I’m all too aware that being Minister for Sport must appear to the outsider as a dream job for anyone who, like me, is passionate about sport and wants to spread the word about why it’s so important. And so it is.
Yes, there are lots of meetings and no shortage of wrangling about the bureaucratic detail around turning great intentions into reality, but the best days are when you actually get out and see success stories on the ground.
And last week I got the chance to do just that, boarding an early morning train up to the Midlands to pay a visit to Saint George’s Park , the home of the new National Football Centre.
And it’s a remarkable place indeed. It occupies a site in the National Forest, with 330 acres of landscaped parkland holding 11 full-size outdoor pitches and a matching one indoors under a vast roof, with a viewing gallery. Then there’s a running track and a running hill, and a “Desso” training pitch which is a replica of Wembley.
But the thing that makes St George’s truly remarkable, I think, is something called ‘Perform,’ a specially created fitness centre that includes sports medicine, rehabilitation facilities, and any number of extraordinary machines and installations to help build performance levels for the 24 England football teams that use the centre.
There’s a hydro-therapy pool with a built-in treadmill so you can run underwater, with CCTV allowing you and your trainer to see what your legs are doing as you do so. Churning water is not, of course, the perfect medium for pin-sharp images and I’m told the distortion is less than flattering, but it’s certainly effective. Then there’s a plunge pool filled with ice-cold water to coax muscles that have taken a pounding from exhaustive training back to something approaching normality.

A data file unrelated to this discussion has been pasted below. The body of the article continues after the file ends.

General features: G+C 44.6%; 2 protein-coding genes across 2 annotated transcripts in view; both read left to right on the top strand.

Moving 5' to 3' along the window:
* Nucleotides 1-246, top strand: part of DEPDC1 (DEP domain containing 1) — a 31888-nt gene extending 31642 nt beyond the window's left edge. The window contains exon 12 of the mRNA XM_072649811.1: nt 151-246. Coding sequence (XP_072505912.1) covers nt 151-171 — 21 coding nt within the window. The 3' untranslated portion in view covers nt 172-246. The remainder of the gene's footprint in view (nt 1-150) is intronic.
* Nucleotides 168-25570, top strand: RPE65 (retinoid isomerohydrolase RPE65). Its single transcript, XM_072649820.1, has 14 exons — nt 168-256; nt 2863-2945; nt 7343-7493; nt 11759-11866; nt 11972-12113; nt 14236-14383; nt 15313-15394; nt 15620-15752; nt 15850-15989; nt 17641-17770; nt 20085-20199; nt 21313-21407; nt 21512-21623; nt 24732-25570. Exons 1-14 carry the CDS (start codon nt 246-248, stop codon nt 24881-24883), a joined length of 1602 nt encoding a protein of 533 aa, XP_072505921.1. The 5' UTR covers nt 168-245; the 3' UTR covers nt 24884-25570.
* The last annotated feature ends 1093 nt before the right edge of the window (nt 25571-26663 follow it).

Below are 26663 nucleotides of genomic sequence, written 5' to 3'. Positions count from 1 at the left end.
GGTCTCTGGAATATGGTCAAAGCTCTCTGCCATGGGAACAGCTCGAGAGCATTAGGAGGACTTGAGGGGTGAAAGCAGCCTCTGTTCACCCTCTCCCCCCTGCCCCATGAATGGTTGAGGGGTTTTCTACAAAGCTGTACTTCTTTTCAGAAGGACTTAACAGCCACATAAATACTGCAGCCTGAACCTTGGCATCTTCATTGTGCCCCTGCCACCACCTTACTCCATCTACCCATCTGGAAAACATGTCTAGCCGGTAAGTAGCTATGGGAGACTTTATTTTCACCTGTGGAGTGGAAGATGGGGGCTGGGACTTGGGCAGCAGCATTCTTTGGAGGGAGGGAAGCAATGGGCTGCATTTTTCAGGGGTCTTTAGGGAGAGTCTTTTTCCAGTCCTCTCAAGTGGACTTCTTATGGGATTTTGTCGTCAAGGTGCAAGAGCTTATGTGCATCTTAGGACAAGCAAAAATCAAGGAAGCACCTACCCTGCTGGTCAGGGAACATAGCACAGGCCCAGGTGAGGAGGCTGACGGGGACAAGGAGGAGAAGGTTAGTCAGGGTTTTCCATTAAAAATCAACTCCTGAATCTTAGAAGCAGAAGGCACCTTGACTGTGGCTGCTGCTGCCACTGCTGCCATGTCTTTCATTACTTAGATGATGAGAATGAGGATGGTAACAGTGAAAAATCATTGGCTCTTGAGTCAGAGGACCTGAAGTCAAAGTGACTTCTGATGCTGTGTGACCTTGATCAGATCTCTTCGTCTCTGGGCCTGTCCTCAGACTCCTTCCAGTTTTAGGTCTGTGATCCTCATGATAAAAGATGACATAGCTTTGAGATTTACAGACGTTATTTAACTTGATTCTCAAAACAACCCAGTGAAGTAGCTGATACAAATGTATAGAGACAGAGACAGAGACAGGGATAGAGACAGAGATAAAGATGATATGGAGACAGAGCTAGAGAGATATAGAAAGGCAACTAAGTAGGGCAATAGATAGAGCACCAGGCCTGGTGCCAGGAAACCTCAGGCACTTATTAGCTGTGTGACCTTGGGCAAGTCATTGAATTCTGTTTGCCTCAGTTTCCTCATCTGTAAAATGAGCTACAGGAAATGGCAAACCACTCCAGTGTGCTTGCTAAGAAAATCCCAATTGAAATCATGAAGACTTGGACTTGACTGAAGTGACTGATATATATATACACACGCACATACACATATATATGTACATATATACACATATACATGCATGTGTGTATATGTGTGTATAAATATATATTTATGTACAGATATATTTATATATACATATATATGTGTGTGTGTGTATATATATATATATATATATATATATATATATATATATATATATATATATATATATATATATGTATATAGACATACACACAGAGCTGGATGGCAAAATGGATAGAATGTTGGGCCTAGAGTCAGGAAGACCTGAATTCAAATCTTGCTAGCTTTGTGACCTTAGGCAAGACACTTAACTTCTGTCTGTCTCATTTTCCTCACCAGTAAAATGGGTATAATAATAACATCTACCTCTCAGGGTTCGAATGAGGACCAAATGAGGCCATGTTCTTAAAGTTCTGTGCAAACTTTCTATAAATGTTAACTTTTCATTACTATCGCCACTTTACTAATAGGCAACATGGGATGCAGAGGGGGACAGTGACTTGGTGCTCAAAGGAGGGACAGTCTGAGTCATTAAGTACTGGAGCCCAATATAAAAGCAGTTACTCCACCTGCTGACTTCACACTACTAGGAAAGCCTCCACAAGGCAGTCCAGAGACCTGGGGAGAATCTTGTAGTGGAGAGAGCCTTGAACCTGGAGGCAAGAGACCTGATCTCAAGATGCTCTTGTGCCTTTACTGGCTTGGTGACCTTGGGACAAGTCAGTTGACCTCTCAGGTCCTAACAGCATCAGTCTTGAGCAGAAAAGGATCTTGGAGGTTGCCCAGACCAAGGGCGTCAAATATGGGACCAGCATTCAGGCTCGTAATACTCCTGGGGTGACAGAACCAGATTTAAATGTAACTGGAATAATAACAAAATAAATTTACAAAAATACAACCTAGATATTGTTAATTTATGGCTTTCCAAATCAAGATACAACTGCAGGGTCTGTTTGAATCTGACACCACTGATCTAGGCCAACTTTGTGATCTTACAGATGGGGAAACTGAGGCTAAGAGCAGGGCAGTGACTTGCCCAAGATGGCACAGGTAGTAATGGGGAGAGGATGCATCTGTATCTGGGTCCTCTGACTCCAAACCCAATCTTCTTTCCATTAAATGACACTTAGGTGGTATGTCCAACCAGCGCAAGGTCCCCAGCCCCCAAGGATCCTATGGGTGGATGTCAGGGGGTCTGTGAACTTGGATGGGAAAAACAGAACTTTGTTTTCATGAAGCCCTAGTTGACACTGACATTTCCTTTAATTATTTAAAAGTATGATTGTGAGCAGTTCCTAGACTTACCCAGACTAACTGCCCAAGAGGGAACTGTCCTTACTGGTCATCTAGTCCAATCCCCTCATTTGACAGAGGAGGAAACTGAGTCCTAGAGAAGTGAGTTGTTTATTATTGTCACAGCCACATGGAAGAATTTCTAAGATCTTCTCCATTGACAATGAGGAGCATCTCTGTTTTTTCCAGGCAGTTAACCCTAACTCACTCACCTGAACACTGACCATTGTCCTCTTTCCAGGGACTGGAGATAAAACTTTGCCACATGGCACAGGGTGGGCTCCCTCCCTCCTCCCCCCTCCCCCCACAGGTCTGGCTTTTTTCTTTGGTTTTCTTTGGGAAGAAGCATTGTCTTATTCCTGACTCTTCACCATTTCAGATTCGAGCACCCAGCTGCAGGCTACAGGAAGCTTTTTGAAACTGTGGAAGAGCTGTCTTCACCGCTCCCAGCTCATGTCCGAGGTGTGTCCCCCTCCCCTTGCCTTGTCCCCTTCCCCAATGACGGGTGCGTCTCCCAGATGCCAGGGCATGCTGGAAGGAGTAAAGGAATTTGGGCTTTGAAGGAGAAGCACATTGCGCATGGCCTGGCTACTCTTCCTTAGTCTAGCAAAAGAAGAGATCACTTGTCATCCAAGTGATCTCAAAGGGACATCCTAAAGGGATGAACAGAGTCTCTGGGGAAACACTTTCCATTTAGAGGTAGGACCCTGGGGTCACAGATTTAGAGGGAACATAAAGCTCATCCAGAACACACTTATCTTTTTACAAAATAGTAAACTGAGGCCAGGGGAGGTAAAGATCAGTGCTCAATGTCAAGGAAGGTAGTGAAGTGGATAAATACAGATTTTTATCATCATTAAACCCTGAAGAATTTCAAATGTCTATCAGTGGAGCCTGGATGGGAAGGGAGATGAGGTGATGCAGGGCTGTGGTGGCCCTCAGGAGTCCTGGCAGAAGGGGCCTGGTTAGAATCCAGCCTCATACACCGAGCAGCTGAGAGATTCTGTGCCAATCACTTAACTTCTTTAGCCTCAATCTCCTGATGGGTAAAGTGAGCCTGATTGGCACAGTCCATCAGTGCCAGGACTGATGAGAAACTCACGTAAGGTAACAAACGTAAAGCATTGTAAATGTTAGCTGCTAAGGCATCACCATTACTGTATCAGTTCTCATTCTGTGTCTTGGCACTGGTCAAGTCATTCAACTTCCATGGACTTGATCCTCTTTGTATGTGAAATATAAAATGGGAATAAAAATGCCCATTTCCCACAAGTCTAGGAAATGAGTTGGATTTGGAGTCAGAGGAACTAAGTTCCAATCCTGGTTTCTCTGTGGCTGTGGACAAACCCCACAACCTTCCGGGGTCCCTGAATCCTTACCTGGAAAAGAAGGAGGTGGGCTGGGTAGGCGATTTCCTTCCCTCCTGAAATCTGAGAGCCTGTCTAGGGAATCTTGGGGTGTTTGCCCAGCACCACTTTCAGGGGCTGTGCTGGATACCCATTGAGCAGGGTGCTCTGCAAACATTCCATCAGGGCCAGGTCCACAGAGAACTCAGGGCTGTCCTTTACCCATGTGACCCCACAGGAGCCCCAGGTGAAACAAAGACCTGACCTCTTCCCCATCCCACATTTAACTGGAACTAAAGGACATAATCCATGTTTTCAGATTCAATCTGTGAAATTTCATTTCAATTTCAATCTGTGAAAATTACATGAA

While I was there I met the England Women’s team who were going through the final preparations for their packed game against European Champions Germany at Wembley. Now, I am unashamedly so proud of those young women and what they have achieved for women’s sport so it was a real lump-in-the-throat moment when skipper Steph Haughton presented me with a memento England shirt with ‘GRANT’ printed on the back.
I know England didn’t manage to get the result we all wanted at Wembley on Sunday but am sure they will take lessons from that defeat into their preparations for next summer’s World Cup in Canada. The atmosphere at Wembley, even in the torrential rain, was incredible and showed just what a strong support base there is for women’s football in this country.
And the future looks bright with the stunning facilities provided by the FA at St George’s Park only going to help our women’s team progress further. My time in Burton was both a fascinating and emotional day.
In some ways the most moving moment for me came at the very end of the visit when I was shown the magnificent statue of Arthur Wharton, the world’s first professional black footballer. It’s only been in place for a month and I for one think that it’s an absolutely brilliant idea by the FA to have done so.
Arthur played in the 1880s as a goal keeper for clubs including Darlington, Preston North End and Sheffield United, and his statue captures him diving backwards and tipping a ball over the crossbar.
Its position, in an ornamental garden at the very centre of a red St George’s cross is almost unbearably poignant. I really hope it becomes an iconic image for all those young BAME players and coaches that I so want to see entering the game, and spending time at St. George’s.